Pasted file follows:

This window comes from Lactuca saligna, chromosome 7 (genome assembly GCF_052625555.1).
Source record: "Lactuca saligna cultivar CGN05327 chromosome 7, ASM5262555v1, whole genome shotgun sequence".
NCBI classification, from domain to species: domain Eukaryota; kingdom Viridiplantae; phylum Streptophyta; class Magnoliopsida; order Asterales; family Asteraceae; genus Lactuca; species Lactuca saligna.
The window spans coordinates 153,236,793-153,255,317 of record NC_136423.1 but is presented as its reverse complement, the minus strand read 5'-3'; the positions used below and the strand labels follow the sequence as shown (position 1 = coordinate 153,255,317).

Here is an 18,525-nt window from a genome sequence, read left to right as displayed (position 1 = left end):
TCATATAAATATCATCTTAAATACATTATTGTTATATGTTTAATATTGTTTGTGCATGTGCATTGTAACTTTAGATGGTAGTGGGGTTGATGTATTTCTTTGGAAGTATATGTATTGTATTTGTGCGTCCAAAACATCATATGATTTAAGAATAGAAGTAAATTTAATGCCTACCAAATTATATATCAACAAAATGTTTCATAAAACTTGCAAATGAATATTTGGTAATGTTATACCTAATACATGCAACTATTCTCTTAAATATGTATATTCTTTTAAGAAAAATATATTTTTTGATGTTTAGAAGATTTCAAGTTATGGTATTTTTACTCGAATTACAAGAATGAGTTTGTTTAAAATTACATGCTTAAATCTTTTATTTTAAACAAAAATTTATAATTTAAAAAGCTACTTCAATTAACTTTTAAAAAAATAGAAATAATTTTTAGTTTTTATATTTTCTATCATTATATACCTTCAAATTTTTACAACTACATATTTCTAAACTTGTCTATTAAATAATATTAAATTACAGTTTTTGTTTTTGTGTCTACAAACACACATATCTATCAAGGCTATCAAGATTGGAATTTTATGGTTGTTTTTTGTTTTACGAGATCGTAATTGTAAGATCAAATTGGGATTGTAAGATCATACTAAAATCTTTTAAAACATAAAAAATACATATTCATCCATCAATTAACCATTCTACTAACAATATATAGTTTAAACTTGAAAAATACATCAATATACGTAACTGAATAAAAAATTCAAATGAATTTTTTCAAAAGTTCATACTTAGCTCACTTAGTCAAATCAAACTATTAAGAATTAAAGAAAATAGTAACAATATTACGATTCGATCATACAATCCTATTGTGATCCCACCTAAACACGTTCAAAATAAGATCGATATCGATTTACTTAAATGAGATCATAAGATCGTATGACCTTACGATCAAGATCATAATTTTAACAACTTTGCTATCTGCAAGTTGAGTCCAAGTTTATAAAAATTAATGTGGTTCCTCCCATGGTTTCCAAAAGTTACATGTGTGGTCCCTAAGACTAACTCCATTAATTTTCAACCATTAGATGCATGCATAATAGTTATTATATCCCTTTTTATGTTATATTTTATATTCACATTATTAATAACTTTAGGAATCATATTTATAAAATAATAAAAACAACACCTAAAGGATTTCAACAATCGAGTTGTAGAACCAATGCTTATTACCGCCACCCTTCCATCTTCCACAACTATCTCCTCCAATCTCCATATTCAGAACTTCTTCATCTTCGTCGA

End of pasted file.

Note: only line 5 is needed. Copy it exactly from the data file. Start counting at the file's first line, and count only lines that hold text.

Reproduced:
Here is an 18,525-nt window from a genome sequence, read left to right as displayed (position 1 = left end):